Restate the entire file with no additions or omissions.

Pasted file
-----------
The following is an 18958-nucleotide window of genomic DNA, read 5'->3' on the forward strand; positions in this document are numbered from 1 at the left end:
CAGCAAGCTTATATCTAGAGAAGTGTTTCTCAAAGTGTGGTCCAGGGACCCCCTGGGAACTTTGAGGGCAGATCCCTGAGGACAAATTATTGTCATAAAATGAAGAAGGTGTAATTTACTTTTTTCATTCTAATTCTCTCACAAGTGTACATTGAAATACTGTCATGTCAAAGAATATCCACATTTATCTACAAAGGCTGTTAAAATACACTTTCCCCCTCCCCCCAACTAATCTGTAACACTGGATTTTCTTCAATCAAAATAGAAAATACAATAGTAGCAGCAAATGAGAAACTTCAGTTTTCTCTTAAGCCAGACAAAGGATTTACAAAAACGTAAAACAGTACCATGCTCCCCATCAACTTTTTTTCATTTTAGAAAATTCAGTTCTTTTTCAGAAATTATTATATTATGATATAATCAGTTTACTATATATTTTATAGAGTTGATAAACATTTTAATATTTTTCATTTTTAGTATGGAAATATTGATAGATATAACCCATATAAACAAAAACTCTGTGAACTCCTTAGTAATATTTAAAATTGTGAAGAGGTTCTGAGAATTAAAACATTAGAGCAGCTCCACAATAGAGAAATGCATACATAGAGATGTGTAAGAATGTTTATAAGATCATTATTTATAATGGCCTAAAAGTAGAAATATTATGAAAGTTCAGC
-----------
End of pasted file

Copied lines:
The following is an 18958-nucleotide window of genomic DNA, read 5'->3' on the forward strand; positions in this document are numbered from 1 at the left end:
CAGCAAGCTTATATCTAGAGAAGTGTTTCTCAAAGTGTGGTCCAGGGACCCCCTGGGAACTTTGAGGGCAGATCCCTGAGGACAAATTATTGTCATAAAATGAAGAAGGTGTAATTTACTTTTTTCATTCTAATTCTCTCACAAGTGTACATTGAAATACTGTCATGTCAAAGAATATCCACATTTATCTACAAAGGCTGTTAAAATACACTTTCCCCCTCCCCCCAACTAATCTGTAACACTGGATTTTCTTCAATCAAAATAGAAAATACAATAGTAGCAGCAAATGAGAAACTTCAGTTTTCTCTTAAGCCAGACAAAGGATTTACAAAAACGTAAAACAGTACCATGCTCCCCATCAACTTTTTTTCATTTTAGAAAATTCAGTTCTTTTTCAGAAATTATTATATTATGATATAATCAGTTTACTATATATTTTATAGAGTTGATAAACATTTTAATATTTTTCATTTTTAGTATGGAAATATTGATAGATATAACCCATATAAACAAAAACTCTGTGAACTCCTTAGTAATATTTAAAATTGTGAAGAGGTTCTGAGAATTAAAACATTAGAGCAGCTCCACAATAGAGAAATGCATACATAGAGATGTGTAAGAATGTTTATAAGATCATTATTTATAATGGCCTAAAAGTAGAAATATTATGAAAGTTCAGC